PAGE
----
A peek into a family home that's full of fun and history.
Coming fresh off a two-month long revamp, this Scandinavian-inspired HDB maisonette showcases a white-and-wood look with functional built-ins throughout. But at the same time, it’s also these fresh additions which make it hard to tell that this home shares a long history with its occupants, both past and present.
“This was the childhood home of the current owner and it originally belonged to her parents,” shares DISTINCTidENTITY designer Rachel who was responsible for the flat’s recent makeover. “But because her parents wanted their grandchildren to have a bigger living space, it was passed down to her.”
In order to find out how this Yishun home was revamped for the next generation, we sat down with Rachel to chat about its new features as well as nitty-gritty details of the entire renovation process.
About the home’s concept
Rachel (R): The homeowners wanted to achieve a Scandinavian look with a palette of minimal colours such as monochrome and grey hues. Because they have two young kids, they also felt that injecting a playful element to the home was a must.
On changes made
R: The moment you step into the maisonette, you will be greeted by a shoe cabinet that doubles as a seating area (for them to wear their shoes when they’re about to head out). The carpentry was then extended to the side and filled with pockets of space for them. This way they will have easy access to their knick-knacks.
For them, the kitchen serves as a gathering space for bonding between the family members. It was definitely the focal point of this entire renovation. So, we hacked down the wall to open up the area.
R: Since light is an important feature in Scandinavian-style homes, we kept most of the fittings (and walls) white. To prevent the space from looking one note, we decided to work with a backsplash made of black hexagon tiles, outfitted the built-ins with gold handles and finished off with framing details.
The homeowners themselves wanted a chalkboard sliding door to scribble on but I felt that it wasn’t very practical and came up with an alternative – we mounted it on the box up wall that I built around their pipes, preventing that area from looking too empty.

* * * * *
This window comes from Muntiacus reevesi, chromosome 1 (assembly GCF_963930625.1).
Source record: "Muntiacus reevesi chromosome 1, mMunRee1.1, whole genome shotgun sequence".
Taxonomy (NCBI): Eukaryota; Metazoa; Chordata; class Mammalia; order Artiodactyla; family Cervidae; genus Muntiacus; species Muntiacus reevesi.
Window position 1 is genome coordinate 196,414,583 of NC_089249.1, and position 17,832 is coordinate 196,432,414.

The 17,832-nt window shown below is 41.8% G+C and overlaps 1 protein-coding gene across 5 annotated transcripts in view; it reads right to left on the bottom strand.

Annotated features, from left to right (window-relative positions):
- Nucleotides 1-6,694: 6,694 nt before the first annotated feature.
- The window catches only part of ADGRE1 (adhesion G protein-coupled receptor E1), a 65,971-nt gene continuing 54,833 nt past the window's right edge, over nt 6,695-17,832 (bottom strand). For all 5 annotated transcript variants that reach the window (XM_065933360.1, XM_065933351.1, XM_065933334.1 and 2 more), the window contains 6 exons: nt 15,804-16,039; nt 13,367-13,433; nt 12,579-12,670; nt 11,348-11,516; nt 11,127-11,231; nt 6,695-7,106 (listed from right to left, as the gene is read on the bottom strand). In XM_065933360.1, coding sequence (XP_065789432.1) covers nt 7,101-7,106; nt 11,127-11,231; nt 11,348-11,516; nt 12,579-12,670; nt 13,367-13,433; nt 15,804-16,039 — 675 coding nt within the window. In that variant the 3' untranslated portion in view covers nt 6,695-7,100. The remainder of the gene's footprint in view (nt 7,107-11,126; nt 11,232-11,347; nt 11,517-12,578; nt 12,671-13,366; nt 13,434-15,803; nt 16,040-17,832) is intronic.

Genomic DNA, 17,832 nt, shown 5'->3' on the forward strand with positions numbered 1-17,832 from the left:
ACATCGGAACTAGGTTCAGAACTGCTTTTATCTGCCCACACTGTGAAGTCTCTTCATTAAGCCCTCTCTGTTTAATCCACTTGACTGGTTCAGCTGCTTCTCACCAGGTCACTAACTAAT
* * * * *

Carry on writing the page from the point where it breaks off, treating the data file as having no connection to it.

They already had an existing dining table but because we built in an additional peninsula, we wanted to “connect” them for an extended look. To do that, we decided to go with KompacPlus that have a similar tone and grain effect.
Frankly, the living room was the hardest to design. The homeowners love building and collecting Lego houses which they wanted to display. To incorporate them into the design, we had to find a way to fashion display cases that’s in line with aesthetic they were going for. We achieved that by using glass to allow show off the wood backing and then engraved it with black lines for that extra pop, without adding too much to the cost.
We also worked in a settee/daybed so that they have a cosy space to read in, complete with storage compartments for toys and other paraphernalia.
Despite the rather neutral tones employed to most of the spaces, furnishings and other elements prevent it from looking monotonous. Aside from the striking turquoise blue sofa in the living room, we clad the risers of the stairs with three types patterned tiles and stuck with a monochrome palette for a cohesive look.
The same treatment was given to the common bathroom on the second floor. Here we changed out the old tiles for eye-catching blue and white alternatives. To complement it, we customised a blue cabinet, expanded that to fit in a double vanity and for additional storage.
Aside from painting and fitting works, not much else was done for the children’s room. The highlight is probably the vaulted ceiling – with the ceiling fan and false ceiling, it would have created a low ceiling height. To prevent that from happening, we cut out a portion of it to make way for the fan. Most of the furnishings here are loose pieces too – this gives the homeowners the freedom to switch them out when the kids grow up.
For the master, we constructed a built-in wardrobe that measures up to 4m long! We kept the polished, minimalist approach by using sliding doors and recessed handles. The master had a big hole originally (just right above the bed) for the air con duct. It didn’t really fit the aesthetic, so we had to change the piping, branching it out to the bathroom instead.
To sum up
R: It was my first time renovating a maisonette – and it was quite an extensive project. I’d say that one of the challenges was the tight timeline – the scope of the renovation was varied, and we had to get everything done within two months.
As they had to replace the water pipe, the balcony had to be outfitted with scaffolding so that was quite dangerous and scary [laughs] but I have no regrets at all, it was a good experience, filled with fun!
But it’s not just us offering our professional take. The homeowners themselves added a few touches – they sourced a few built-ins and fittings such as the mirror cabinet, barn-like door (concealing the common bathroom on the first floor) and black glass door with framing (in the balcony area).
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